Catherynne Valente– The Orphan’s Tales **thanks YouKneeK**
Jo Walton– The King’s Peace **thanks YouKneeK**
Helene Wecker– The Golem and the Jinni
Martha Wells– The Cloud Roads (Raksura #1)
Michelle West– The Broken Crown (The Sun Sword #1)
Mary Wollstonecraft– A Vindication of the Rights of Woman

Any suggestions you have for an author and/or work, please comment. It’ll be much appreciated.

Kings & Queens of England and Scotland

0789442450-01-_sx450_sy635_sclzzzzzzz_Kings & Queens of England & Scotland by Plantagenet Somerset Fry
My rating: 2.5 of 5 stars

Kings & Queens of England and Scotland by Plantagenet Somerset Fry is a 96-page concise reference book about the monarchs of England, Scotland, Great Britain, and the United Kingdom. Though is primarily focused on the monarchs of England (and successor unions) with each ruler getting their own individual article from 1066-to-present, while the Scottish monarchs were only briefly covered in comparison. Not all the information given in monarch articles is correct, at least to those readers well versed in history, but overall the book is a good reference book.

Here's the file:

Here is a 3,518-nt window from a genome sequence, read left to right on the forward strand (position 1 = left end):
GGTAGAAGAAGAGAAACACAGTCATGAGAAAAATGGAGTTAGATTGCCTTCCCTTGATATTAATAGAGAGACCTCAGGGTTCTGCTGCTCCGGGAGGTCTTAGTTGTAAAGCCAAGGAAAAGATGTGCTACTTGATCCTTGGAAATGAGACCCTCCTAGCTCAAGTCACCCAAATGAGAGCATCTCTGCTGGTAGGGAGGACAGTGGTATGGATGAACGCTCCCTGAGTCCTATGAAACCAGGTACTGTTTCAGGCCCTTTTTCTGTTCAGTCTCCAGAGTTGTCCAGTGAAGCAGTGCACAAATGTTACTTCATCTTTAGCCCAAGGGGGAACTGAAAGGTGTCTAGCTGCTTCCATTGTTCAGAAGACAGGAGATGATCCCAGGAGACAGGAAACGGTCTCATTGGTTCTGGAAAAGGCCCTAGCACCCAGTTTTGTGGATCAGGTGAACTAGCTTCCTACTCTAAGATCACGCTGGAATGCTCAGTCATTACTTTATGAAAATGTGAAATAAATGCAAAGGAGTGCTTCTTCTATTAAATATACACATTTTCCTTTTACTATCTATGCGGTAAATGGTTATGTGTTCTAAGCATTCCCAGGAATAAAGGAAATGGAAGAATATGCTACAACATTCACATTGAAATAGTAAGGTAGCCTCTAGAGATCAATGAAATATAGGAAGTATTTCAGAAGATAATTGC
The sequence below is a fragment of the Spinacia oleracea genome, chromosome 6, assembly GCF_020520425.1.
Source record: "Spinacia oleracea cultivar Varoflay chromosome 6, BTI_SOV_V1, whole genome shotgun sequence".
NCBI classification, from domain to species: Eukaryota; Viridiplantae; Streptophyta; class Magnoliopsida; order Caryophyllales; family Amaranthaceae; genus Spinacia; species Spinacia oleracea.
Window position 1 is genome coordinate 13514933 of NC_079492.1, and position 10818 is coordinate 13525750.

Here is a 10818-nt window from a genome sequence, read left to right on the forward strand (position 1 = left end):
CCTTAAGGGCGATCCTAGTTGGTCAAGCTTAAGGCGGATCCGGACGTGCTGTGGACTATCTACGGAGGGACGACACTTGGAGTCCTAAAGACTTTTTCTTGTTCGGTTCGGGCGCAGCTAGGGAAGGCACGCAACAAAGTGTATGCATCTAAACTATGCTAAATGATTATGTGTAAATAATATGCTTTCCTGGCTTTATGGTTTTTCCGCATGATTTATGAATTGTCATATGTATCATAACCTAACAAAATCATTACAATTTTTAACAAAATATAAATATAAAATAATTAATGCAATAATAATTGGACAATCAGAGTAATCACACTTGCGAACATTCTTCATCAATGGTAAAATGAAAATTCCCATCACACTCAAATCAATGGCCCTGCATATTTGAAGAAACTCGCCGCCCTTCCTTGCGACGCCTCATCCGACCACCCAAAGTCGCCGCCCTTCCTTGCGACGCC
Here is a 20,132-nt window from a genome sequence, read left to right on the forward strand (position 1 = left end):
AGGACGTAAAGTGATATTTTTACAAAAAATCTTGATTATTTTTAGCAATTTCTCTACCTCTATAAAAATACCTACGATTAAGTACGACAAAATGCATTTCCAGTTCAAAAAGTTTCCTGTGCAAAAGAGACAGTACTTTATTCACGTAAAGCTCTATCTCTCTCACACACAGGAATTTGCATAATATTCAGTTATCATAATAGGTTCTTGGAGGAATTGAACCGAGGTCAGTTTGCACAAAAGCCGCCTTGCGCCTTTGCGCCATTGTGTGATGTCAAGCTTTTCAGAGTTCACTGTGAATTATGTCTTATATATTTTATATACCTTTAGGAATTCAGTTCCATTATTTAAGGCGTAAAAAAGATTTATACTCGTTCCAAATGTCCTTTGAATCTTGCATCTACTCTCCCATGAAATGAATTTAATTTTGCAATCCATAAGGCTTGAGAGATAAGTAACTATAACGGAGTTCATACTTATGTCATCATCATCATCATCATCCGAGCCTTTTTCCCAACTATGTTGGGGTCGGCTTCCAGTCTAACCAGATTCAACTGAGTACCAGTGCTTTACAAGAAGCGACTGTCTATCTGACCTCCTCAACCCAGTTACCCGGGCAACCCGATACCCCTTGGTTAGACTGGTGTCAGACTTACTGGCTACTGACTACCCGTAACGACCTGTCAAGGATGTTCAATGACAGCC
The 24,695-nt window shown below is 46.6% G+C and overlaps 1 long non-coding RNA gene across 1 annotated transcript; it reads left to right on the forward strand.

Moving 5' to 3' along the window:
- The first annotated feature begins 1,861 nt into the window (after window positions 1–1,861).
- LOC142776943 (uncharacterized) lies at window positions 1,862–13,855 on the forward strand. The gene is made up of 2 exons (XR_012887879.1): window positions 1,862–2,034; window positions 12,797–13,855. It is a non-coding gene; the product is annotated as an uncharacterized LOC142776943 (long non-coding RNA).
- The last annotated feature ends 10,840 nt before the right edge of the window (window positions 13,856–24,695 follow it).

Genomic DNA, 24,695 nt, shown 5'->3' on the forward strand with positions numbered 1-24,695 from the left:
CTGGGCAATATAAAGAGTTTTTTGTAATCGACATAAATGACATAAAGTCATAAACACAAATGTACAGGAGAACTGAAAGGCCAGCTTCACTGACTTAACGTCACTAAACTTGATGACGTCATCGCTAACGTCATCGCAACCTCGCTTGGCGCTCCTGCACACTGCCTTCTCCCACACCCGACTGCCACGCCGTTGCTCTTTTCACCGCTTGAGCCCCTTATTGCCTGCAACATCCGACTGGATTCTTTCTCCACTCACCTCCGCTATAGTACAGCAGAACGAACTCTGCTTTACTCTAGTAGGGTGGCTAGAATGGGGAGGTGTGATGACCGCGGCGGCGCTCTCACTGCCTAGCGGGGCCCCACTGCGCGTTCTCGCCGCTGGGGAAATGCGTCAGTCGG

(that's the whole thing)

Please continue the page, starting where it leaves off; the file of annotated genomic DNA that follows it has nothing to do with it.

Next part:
Jedi the Last (William Shakespeare’s Star Wars Part the Eighth)

1683690877-01-_sx450_sy635_sclzzzzzzz_William Shakespeare’s Jedi the Last: Star Wars’ Part the Eighth by Ian Doescher
My rating: 5 of 5 stars

The fallout from the First Order’s destruction of the New Republic’s capital and the Resistance’s destruction of her enemy’s superweapon even as they look to bring Luke Skywalker back in William Shakespeare’s Jedi the Last by Ian Doescher. Beginning almost immediately after the previous film, the middle installment of the sequel trilogy finds the First Order looking to takeout the remnant of their opponents only this adaptation is not on screen or a book but on the stage in Elizabethan prose as Shakespeare would have written.